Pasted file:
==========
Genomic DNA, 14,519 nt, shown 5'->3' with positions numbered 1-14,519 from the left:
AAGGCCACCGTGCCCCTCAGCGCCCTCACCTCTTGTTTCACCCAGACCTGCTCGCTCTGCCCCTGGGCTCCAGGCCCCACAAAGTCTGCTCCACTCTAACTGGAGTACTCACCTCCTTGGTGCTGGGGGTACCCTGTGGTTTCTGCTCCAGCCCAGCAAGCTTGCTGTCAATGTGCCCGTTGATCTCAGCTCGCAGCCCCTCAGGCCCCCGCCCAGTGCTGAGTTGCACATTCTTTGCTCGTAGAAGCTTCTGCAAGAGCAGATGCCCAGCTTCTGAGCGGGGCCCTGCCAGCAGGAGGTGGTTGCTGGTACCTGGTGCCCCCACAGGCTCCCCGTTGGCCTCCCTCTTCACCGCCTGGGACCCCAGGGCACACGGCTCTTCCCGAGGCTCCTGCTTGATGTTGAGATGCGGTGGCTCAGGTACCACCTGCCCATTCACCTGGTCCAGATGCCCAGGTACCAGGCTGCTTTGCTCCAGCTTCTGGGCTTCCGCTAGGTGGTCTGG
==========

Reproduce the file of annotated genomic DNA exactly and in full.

Genomic DNA, 14,519 nt, shown 5'->3' with positions numbered 1-14,519 from the left:
AAGGCCACCGTGCCCCTCAGCGCCCTCACCTCTTGTTTCACCCAGACCTGCTCGCTCTGCCCCTGGGCTCCAGGCCCCACAAAGTCTGCTCCACTCTAACTGGAGTACTCACCTCCTTGGTGCTGGGGGTACCCTGTGGTTTCTGCTCCAGCCCAGCAAGCTTGCTGTCAATGTGCCCGTTGATCTCAGCTCGCAGCCCCTCAGGCCCCCGCCCAGTGCTGAGTTGCACATTCTTTGCTCGTAGAAGCTTCTGCAAGAGCAGATGCCCAGCTTCTGAGCGGGGCCCTGCCAGCAGGAGGTGGTTGCTGGTACCTGGTGCCCCCACAGGCTCCCCGTTGGCCTCCCTCTTCACCGCCTGGGACCCCAGGGCACACGGCTCTTCCCGAGGCTCCTGCTTGATGTTGAGATGCGGTGGCTCAGGTACCACCTGCCCATTCACCTGGTCCAGATGCCCAGGTACCAGGCTGCTTTGCTCCAGCTTCTGGGCTTCCGCTAGGTGGTCTGG